Skip to main content

BPC Analyzes Options to Update FMLA for Workers and Employers

Washington, DC – The Bipartisan Policy Center’s Economic Policy Program released a new report today on the Family and Medical Leave Act, Modernizing FMLA: Reform Options to Expand Employee Coverage and Reduce Employer Burdens. The report estimates the number of workers who would gain the right to job-protected family leave under a range of reforms of the law. The report also reviews options to ease the law’s administrative burdens on employers. 

“Over 40% of workers still do not have the right to take job-protected leave to care for their family or themselves when they most need it. Meanwhile, businesses of all sizes have long struggled to comply with burdensome elements of the law,” said Ben Gitis, associate director of BPC’s Economic Policy Project. “Now is the time for lawmakers to work together to modernize FMLA by expanding coverage among workers and making it easier for businesses to administer.” 

Nearly 30 years after FMLA was passed, creating job-protected leave for a wide swath of American workers for the first time, it’s due for an update. While many state and federal lawmakers have turned their attention to expanding access to paid family and medical leave benefits, job protection is equally essential to making any paid family leave benefit truly accessible to workers.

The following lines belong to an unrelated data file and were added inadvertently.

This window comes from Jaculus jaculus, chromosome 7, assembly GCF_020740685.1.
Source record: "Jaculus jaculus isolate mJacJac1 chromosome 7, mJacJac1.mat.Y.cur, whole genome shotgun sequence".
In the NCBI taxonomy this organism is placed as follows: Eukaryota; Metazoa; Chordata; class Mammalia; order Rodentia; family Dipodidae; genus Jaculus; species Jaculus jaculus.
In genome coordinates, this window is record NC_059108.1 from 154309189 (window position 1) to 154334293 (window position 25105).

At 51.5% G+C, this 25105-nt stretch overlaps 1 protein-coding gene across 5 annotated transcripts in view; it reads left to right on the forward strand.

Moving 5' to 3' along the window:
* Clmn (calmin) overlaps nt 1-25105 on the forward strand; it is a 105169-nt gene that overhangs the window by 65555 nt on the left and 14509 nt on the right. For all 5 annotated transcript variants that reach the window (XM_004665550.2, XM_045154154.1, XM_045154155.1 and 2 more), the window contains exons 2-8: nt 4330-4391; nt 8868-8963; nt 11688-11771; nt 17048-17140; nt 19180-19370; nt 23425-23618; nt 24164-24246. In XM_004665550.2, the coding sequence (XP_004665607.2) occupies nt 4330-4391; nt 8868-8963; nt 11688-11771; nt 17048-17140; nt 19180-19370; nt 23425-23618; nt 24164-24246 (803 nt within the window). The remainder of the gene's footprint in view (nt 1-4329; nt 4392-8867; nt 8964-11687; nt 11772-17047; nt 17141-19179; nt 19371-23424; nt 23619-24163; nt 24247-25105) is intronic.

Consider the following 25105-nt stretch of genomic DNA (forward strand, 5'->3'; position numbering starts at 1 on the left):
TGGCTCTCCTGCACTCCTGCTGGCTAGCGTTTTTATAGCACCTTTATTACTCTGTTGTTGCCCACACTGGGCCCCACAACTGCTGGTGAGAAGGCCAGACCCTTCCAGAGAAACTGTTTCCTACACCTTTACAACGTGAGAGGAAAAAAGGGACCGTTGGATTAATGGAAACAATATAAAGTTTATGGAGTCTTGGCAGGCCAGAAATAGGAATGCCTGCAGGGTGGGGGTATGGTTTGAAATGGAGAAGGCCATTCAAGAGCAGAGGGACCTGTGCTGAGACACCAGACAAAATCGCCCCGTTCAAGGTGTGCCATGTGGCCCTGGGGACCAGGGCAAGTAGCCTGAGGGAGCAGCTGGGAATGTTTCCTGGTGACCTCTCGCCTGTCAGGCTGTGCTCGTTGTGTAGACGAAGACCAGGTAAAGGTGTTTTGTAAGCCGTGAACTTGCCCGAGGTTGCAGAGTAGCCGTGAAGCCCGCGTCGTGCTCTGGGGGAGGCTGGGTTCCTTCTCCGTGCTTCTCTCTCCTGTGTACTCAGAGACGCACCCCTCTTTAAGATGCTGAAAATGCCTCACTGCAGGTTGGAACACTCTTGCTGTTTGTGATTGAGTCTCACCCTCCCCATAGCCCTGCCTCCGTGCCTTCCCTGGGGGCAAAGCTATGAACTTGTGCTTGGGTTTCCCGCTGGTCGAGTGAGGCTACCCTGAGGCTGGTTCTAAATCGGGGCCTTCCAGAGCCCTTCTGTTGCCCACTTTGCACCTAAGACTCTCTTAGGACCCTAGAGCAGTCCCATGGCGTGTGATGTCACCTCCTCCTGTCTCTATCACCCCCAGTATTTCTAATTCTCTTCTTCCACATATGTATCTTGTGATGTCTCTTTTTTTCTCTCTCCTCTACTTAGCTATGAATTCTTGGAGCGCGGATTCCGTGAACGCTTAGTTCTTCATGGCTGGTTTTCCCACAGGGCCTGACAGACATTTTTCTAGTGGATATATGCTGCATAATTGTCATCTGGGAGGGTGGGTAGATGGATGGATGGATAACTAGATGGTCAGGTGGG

The report analyzes several reform options, including: 

  • Increasing the number of eligible workers by reducing or eliminating tenure and hours-worked requirements.  
  • Reducing employer size requirements to provide job protection to those employed by smaller businesses. 
  • Alleviating burdens on employers by updating FMLA’s intermittent leave provisions and offsetting the costs of providing job protection. 

These reforms would increase the number of workers who can take leave to care for a new child or sick family member, recover from a serious health condition, or for qualifying needs related to a family member military service—without worrying about losing their jobs. They would also mitigate unnecessary challenges businesses face when complying with the law.   

This builds on BPC’s previous family leave work, including analyses of state-level FMLA expansions and paid family leave laws 

Read the full report here